Lt. Robert Thelen of Oconomowoc left this week for a one-year tour
of duty in Afghanistan. On a monthly basis, he will update the
Oconomowoc community on his actions and the happenings in
Afghanistan. You can read his letters exclusively in the Oconomowoc
By Lt. Robert Thelen
Special to the Enterprise
Salam Alekum. (Hello, God Bless), My name is Robert Thelen, and I am
a first lieutenant in the United States Air Force. I am about to
embark upon a one-year deployment to Afghanistan as a combat
adviser. Over the next year, hopefully on a monthly basis, I will be
a guest columnist in this paper, more on that later. Before I get
too far ahead of myself, letís rewind a bit.
Although I deployed to Guam in
2008, I felt a need to directly contribute to the efforts in
Afghanistan and Iraq, so when I was offered a rare opportunity to
deploy with the United States Army as a combat adviser, I jumped at
A little about me: I was born and raised in Oconomowoc and I
graduated from Oconomowoc High School in 2002. After high school, I
went to the University of Wisconsin, where I majored in business
administration and human resources, and I also received my
commission into the USAF through Air Force ROTC.
After commissioning, I became an aircraft maintenance officer
stationed at Mountain Home Air Force Base, Idaho. As a maintenance
officer, I was responsible for 21 F-15Es and over 200 enlisted
personnel. I received acclaim as the Maintenance Groupsí Flight
Commander of the Year in 2009 and Mountain Home AFBís Company Grade
Officer of the year in 2010.
For the past three months, I
have been down at Fort Polk, La., going through the rigorous combat
adviser training course. We are taught how to speak the Dari (the
language), the customs of Afghanistan, how to communicate, how to
influence, how to negotiate, counter insurgency doctrine and the
kinetic skills that may be required to keep us alive (shoot, move,
communicate). After we learn the basics of the language and customs,
we learn how to shoot, how to cordon and search houses, how to
convoy, how to call in close air support.
Then we take our training and apply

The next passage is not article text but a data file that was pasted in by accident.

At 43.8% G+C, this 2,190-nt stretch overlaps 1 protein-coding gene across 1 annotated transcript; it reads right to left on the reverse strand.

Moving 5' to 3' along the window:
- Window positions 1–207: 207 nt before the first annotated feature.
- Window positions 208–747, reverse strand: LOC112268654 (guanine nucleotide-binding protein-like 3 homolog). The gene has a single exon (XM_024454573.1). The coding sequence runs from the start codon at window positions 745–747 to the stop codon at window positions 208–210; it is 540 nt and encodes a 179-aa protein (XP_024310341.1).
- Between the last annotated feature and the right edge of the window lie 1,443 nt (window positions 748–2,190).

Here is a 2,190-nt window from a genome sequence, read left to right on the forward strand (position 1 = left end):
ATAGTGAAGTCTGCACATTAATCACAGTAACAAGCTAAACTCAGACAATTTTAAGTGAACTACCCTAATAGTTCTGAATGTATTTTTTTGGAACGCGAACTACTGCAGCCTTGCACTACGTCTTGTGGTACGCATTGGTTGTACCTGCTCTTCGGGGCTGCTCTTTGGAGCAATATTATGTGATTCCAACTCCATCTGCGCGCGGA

The United States Army has built
dozens of villages throughout their ranges and populate them with
role players, real Afghans and even goats to add to the realism. We
go in, talk about an ongoing project, react to ambush, suicide
bombers, IED, then we talk about it. Three months ago, I was
apprehensive about deploying to such an unknown country; now, I have
the training and the confidence to do the mission that is before me.
And that mission is one of the most
interesting in the Armed Forces right now. In the realm of counter
insurgency doctrine, advising is at its core. I will be leading an
advising team (eight to 10 people), and we will advise a unit
concerning all issues that may come up. We are not there to direct
the Afghans what to do, but simply to use the tools of influence,
and, if need be, negotiation to push the ANA in the right direction.
For the United States to pull
out of a stable Afghanistan, the Afghan government must be strong
enough to stand, and the citizens must trust the government more
than the Taliban.
The goal of this monthly column is
to paint a different picture of the war effort than you see on the
news. Only a small percentage of troops in Afghanistan are kicking
down doors; most are holding and defending land and helping build up
a country that has been at constant war for 30 years. The media
likes images of tracer rounds filling up the evening sky, but they
ignore the schools, the roads and the wells that have been built.
Over the next year, I hope to
discuss counter insurgency doctrine more in depth, the Afghan people
and the day-by-day life of the combat adviser.
Allah Hafez! (God Bless, Good bye)